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July 18, 2002

Subject: England Trip - Letter #09
Thursday, July 18, 2002
Dear Friends,
Today was a great deal different from what I had planned. I never made the journey to Wesely's Chapel due to the Underground strike. Instead, I enjoyed things in the Kensington area of London near my hotel. I was never able to get on any bus all day long. They would come by the bus stop and be overflowing with passengers and not allow anyone to climb on board. The gates to the underground are closed. Many of the little stores and sandwich shops near the terminals are also closed.
I did quite a lot of walking through Kensington Park where the Palace where Diana lived. I saw Royal Albert Hall (for musical concert performances) and several other places. I spent most of my time at the British Science Museum. They have both the historical technology displays as well as hand-on activities for the youngsters (and those young at heart.) There were many people there, and exhibits were quite crowded. It is a rather large museum, not terribly unlike Chicago's Museum of Science and Industry (which I think is a better museum). I took particular interest in their history of mathmatics and history of computers. Regarding computesr, they are living about 50 years benind the times. Their latest things were in the mid-1950s or so. I also enjoyed the telecommunications section, but it was quite small. Perhaps they need to update it with some of the newer telecom tools such as our software - TAP. My legs are sore and I am glad to be back at the internet cafe and then to the hotel for a little rest before dinner tonight.
The rest of my thoughts tonight will be sociological in nature. I have made several observations about the British and will share them with you. I would welcome thoughts from Carole Lane and Sue Coombs upon my return, should they have any counterpoint thoughts. They are both from England and friends in Denver at our church. These are my personal observations and conclusions drawn from a limited exposure and a limited time frame, but I think also quite interesting.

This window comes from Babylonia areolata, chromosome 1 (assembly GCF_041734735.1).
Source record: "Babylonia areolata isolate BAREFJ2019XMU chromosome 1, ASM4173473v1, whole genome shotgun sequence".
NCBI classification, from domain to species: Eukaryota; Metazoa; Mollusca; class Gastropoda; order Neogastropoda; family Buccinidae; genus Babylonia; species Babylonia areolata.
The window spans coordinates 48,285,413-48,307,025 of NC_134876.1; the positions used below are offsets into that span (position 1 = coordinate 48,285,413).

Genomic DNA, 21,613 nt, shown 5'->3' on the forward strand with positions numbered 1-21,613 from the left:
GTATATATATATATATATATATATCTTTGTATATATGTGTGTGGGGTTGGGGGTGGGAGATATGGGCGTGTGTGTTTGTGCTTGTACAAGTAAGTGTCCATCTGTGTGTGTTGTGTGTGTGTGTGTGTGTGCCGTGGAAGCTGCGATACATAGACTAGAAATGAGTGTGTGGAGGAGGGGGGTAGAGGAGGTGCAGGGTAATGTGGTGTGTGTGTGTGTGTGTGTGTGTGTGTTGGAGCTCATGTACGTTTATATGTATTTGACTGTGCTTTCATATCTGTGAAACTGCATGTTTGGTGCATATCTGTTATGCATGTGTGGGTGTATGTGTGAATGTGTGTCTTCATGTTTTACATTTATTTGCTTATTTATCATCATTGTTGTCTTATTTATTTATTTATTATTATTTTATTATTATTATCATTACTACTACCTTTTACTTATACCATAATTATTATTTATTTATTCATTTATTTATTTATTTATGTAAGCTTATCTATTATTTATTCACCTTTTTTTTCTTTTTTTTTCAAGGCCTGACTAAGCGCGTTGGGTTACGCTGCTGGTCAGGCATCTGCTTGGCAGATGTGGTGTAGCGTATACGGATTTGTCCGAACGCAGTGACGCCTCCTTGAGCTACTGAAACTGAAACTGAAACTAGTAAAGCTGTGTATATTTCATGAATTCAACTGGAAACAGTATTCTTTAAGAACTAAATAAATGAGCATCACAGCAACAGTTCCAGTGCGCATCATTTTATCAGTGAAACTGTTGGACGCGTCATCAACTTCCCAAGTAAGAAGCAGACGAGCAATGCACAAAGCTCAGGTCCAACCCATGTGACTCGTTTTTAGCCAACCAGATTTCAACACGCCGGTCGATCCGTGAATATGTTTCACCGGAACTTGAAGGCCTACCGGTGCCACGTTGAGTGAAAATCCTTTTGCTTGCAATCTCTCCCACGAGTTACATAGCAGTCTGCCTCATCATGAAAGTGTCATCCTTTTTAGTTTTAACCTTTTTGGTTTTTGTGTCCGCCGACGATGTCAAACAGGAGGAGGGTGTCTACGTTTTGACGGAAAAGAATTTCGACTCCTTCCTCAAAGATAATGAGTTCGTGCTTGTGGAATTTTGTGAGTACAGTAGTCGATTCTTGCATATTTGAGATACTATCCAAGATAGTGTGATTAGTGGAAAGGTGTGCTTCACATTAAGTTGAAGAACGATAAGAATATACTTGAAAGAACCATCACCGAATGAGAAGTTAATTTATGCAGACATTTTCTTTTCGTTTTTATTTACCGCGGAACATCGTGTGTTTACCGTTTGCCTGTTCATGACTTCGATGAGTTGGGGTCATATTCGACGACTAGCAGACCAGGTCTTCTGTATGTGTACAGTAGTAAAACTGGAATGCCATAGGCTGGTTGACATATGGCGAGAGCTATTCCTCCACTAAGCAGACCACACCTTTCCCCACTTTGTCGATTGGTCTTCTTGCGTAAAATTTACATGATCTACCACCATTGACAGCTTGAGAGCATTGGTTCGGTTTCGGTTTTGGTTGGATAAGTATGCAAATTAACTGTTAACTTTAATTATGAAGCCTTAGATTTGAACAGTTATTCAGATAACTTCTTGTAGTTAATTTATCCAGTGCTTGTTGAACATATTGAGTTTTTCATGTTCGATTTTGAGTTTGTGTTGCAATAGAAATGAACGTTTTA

Smoking in public is much more widespread in London than in the US. Although it is prohibited in most public transit places, it is very prevalent in restaurants and with people walking down the street. Everywhere seems to have ash trays. On one of my previous trips over I noticed they even have ash trays in the back of seats in movie theaters.
In general the people seem accustomed to having someone clean-up after them. I have seen no trash bins in any of the Underground, sidewalk cafes, public shopping areas or large parks where many gather to rest and share picnic lunches. I carried a trash bag from my lunch for about two hours and finally placed it on the table of a sidewalk cafe.
Despite this, the environment is no more littered than we would see in the US. Perhaps persons carry their litter and properly dispose of it. There are quite a few cigarette buts on the ground everywhere in the Underground, sidewalk and even in stores. I will try to observe when I return and see if this is as common in the US as it seems to be here.